Prime Minister Juha Sipilä (Centre) sat down with his Minister of the Interior, Petteri Orpo (NCP), and Minister of Justice, Jari Lindström (PS), on Tuesday in the wake of a suspected rape in Kempele.
Two young men, aged 15 and 17, have been brought into custody in connection with the alleged rape of a 14-year-old girl in the municipality some ten kilometres south of Oulu on Monday. Local law enforcement officers have revealed that both of the suspects are of foreign origin but have yet to confirm whether or not they are asylum seekers.
“We didn't meet because of the incident in Kempele but to review the disturbances that have taken place in and around reception centres. They have increased, according to police officers,” Sipilä told Helsingin Sanomat on his way out of the meeting.
Scores of people passed by the reception centre in Kempele on Tuesday. Some went by in their cars, others walking their dogs as police officers patrolled the area in police vans. “Angry people have been around since this morning. There's every reason for the lookouts,” Markku Tapio, a local resident, said while driving by the reception centre.
The former supportive housing facility opened its doors to 16–20-year-old asylum seekers roughly a week ago.
“It didn't take long until the commotion started. People started becoming afraid and watching over their shoulder. Many are afraid to let their girls outside, even though we just got the snow to play in,” bemoaned Tapio.
Nearby residents Kiia and Janne voiced their outrage over the incident. They refused to reveal their surnames out of concerns that they will be branded in the aftermath of the incident. “There used to be no reason to be afraid here. Now I'm afraid to go outside alone. I need to have a friend with me all the time,” Kiia said.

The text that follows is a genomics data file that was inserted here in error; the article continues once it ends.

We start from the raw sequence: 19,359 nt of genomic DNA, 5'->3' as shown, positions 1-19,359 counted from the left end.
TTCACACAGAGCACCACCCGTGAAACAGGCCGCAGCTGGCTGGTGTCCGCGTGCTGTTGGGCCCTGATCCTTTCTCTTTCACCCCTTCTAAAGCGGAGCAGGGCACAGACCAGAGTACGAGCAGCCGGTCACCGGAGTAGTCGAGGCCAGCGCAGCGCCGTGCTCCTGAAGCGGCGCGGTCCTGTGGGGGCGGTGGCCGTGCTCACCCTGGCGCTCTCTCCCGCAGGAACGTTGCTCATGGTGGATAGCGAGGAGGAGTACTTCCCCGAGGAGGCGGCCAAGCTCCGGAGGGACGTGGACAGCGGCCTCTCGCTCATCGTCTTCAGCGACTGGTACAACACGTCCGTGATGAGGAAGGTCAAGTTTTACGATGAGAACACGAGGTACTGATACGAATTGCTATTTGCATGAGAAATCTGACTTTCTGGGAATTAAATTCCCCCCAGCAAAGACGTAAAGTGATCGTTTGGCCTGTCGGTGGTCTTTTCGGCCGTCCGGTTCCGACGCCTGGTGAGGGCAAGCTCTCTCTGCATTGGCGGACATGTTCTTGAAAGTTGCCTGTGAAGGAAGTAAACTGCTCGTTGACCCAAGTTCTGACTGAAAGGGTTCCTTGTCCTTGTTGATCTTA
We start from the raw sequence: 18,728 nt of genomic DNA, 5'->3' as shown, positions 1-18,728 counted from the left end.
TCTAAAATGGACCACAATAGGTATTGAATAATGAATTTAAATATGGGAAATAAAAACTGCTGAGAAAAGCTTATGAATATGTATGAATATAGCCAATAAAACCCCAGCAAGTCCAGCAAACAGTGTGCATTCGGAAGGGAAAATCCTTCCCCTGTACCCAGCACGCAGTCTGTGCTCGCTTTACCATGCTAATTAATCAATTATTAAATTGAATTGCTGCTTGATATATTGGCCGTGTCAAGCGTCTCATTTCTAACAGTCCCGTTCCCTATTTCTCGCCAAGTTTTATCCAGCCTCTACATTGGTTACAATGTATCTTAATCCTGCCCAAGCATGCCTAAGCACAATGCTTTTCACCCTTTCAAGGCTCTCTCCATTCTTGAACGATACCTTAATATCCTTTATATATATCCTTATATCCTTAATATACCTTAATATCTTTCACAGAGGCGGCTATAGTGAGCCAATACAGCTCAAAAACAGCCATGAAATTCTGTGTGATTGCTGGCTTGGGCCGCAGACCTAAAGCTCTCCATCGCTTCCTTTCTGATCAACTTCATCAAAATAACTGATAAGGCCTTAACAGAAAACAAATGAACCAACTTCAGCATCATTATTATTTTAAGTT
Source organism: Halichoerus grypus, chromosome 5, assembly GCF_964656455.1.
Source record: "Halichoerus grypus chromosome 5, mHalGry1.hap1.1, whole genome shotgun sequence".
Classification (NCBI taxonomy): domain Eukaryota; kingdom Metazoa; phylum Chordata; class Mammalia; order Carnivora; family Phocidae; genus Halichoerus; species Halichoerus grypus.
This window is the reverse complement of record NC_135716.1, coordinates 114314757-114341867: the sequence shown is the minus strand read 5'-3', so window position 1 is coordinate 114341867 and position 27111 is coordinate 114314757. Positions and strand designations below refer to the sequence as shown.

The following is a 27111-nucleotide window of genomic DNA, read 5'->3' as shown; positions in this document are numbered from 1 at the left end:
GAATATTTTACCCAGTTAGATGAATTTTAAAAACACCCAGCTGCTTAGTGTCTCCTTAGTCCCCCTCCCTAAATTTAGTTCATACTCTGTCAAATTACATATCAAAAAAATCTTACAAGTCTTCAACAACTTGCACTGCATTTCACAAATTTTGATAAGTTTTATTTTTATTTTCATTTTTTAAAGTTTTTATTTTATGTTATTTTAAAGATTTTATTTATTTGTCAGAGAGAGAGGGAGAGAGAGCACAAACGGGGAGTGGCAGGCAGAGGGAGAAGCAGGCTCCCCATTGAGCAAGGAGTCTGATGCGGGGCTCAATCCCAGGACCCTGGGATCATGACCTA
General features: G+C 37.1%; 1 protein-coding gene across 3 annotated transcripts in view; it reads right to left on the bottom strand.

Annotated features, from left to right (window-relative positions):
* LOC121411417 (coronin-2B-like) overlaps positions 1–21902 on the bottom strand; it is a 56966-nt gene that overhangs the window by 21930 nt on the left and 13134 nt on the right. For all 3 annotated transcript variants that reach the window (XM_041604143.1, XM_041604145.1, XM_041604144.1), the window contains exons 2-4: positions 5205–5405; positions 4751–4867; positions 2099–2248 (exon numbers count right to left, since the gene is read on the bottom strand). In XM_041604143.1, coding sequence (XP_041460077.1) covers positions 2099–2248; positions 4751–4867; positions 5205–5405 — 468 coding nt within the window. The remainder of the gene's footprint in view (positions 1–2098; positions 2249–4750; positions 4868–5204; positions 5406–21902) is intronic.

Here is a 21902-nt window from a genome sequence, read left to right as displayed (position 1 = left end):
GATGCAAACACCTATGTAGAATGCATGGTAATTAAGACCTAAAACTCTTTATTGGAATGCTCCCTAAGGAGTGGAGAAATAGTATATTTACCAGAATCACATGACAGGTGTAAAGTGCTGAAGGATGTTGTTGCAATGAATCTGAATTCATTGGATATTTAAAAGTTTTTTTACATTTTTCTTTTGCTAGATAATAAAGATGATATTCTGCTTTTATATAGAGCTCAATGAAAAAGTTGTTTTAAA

“The worst that could happen happened. This is really what we've been expecting after the decision to accommodate 16–20-year-olds here,” added Janne.
Sipilä pointed out that disturbances have occurred between asylum seekers inside reception centres as well as due to the native population outside of them. “We were presented with a report by the Police Commissioner and Minister of the Interior about the measures already taken and whether there's something more we could do. Quite a lot has already been done to prevent disturbances at reception centres,” he said.
Law enforcement officers, he added, have already stepped up their patrolling and other activities around reception centres.
Seppo Kolehmainen, the National Police Commissioner, confirmed that authorities have received reports of disturbances, physical altercations, thefts but also of inappropriate treatment of women from in and around reception centres.
Sipilä revealed that one of the questions on the agenda of yesterday's emergency meeting was whether or not it would be possible to speed up the deportation of asylum seekers convicted of serious crimes. “A conviction of a serious offence will obviously influence the asylum decision. We concluded that our laws are pretty much up-to-date with respect to these issues,” he said.
The Prime Minister also urged the public to refrain from branding all asylum seekers on grounds of criminal suspicions connected with a couple of them. “You have to keep in mind that we're talking about suspicions. And regardless of what we're talking about, you mustn't brand an entire group of people,” he stressed.
Sipilä became the focus of worldwide media attention earlier this autumn for offering his personal home in Kempele to asylum seekers.
The Oulu Police Department announced on Tuesday that the suspected rape took place on Asematie late on Monday. The victim of the incident remains in shock and has yet been able to provide her account of the course of events. The suspects, in turn, have yet to be interrogated due to a shortage of qualified interpreters, according to the investigators.
Paavo Teittinen, Marjo Valtavaara – HS
Aleksi Teivainen – HT
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Photo: Pekka Fali